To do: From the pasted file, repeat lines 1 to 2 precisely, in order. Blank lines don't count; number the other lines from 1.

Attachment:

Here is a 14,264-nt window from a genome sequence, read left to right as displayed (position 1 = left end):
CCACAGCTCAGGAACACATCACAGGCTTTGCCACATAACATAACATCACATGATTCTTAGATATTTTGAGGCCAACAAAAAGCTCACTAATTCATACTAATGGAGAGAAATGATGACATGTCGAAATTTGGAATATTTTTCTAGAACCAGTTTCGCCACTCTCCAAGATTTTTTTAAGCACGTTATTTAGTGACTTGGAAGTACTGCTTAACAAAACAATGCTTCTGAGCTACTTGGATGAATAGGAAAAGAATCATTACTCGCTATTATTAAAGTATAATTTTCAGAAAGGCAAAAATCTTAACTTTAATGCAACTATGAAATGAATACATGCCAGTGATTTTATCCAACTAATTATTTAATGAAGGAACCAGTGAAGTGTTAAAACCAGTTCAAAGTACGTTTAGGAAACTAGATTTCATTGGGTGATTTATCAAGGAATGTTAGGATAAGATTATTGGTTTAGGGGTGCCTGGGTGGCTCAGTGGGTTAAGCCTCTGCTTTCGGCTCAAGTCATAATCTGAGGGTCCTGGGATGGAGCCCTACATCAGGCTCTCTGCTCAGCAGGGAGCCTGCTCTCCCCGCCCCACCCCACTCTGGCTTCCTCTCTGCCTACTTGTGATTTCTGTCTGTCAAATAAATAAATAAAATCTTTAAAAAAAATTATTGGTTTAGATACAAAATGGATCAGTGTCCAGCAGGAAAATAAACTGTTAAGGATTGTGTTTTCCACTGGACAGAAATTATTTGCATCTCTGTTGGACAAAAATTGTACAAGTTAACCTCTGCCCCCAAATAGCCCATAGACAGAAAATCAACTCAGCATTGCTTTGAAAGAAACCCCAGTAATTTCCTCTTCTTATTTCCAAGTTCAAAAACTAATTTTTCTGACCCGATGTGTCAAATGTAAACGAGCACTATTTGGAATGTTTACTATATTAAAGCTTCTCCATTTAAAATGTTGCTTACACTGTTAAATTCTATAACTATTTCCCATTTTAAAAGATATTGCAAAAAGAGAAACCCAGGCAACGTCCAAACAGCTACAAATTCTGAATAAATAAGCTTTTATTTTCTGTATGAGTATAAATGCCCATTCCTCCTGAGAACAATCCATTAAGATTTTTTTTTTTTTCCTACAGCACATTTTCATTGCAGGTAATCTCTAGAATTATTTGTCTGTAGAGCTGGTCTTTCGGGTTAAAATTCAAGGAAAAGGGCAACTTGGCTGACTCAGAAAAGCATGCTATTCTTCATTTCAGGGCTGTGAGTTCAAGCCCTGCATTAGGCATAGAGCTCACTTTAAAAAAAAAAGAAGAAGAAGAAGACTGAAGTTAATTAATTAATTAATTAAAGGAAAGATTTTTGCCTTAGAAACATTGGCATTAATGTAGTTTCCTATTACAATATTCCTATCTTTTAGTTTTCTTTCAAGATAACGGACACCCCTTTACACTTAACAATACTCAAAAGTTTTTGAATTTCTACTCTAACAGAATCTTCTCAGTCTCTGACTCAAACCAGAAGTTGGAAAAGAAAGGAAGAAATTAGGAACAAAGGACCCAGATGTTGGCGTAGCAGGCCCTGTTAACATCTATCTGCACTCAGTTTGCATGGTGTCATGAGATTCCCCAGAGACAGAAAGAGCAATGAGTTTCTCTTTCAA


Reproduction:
Here is a 14,264-nt window from a genome sequence, read left to right as displayed (position 1 = left end):
CCACAGCTCAGGAACACATCACAGGCTTTGCCACATAACATAACATCACATGATTCTTAGATATTTTGAGGCCAACAAAAAGCTCACTAATTCATACTAATGGAGAGAAATGATGACATGTCGAAATTTGGAATATTTTTCTAGAACCAGTTTCGCCACTCTCCAAGATTTTTTTAAGCACGTTATTTAGTGACTTGGAAGTACTGCTTAACAAAACAATGCTTCTGAGCTACTTGGATGAATAGGAAAAGAATCATTACTCGCTATTATTAAAGTATAATTTTCAGAAAGGCAAAAATCTTAACTTTAATGCAACTATGAAATGAATACATGCCAGTGATTTTATCCAACTAATTATTTAATGAAGGAACCAGTGAAGTGTTAAAACCAGTTCAAAGTACGTTTAGGAAACTAGATTTCATTGGGTGATTTATCAAGGAATGTTAGGATAAGATTATTGGTTTAGGGGTGCCTGGGTGGCTCAGTGGGTTAAGCCTCTGCTTTCGGCTCAAGTCATAATCTGAGGGTCCTGGGATGGAGCCCTACATCAGGCTCTCTGCTCAGCAGGGAGCCTGCTCTCCCCGCCCCACCCCACTCTGGCTTCCTCTCTGCCTACTTGTGATTTCTGTCTGTCAAATAAATAAATAAAATCTTTAAAAAAAATTATTGGTTTAGATACAAAATGGATCAGTGTCCAGCAGGAAAATAAACTGTTAAGGATTGTGTTTTCCACTGGACAGAAATTATTTGCATCTCTGTTGGACAAAAATTGTACAAGTTAACCTCTGCCCCCAAATAGCCCATAGACAGAAAATCAACTCAGCATTGCTTTGAAAGAAACCCCAGTAATTTCCTCTTCTTATTTCCAAGTTCAAAAACTAATTTTTCTGACCCGATGTGTCAAATGTAAACGAGCACTATTTGGAATGTTTACTATATTAAAGCTTCTCCATTTAAAATGTTGCTTACACTGTTAAATTCTATAACTATTTCCCATTTTAAAAGATATTGCAAAAAGAGAAACCCAGGCAACGTCCAAACAGCTACAAATTCTGAATAAATAAGCTTTTATTTTCTGTATGAGTATAAATGCCCATTCCTCCTGAGAACAATCCATTAAGATTTTTTTTTTTTTCCTACAGCACATTTTCATTGCAGGTAATCTCTAGAATTATTTGTCTGTAGAGCTGGTCTTTCGGGTTAAAATTCAAGGAAAAGGGCAACTTGGCTGACTCAGAAAAGCATGCTATTCTTCATTTCAGGGCTGTGAGTTCAAGCCCTGCATTAGGCATAGAGCTCACTTTAAAAAAAAAAGAAGAAGAAGAAGACTGAAGTTAATTAATTAATTAATTAAAGGAAAGATTTTTGCCTTAGAAACATTGGCATTAATGTAGTTTCCTATTACAATATTCCTATCTTTTAGTTTTCTTTCAAGATAACGGACACCCCTTTACACTTAACAATACTCAAAAGTTTTTGAATTTCTACTCTAACAGAATCTTCTCAGTCTCTGACTCAAACCAGAAGTTGGAAAAGAAAGGAAGAAATTAGGAACAAAGGACCCAGATGTTGGCGTAGCAGGCCCTGTTAACATCTATCTGCACTCAGTTTGCATGGTGTCATGAGATTCCCCAGAGACAGAAAGAGCAATGAGTTTCTCTTTCAA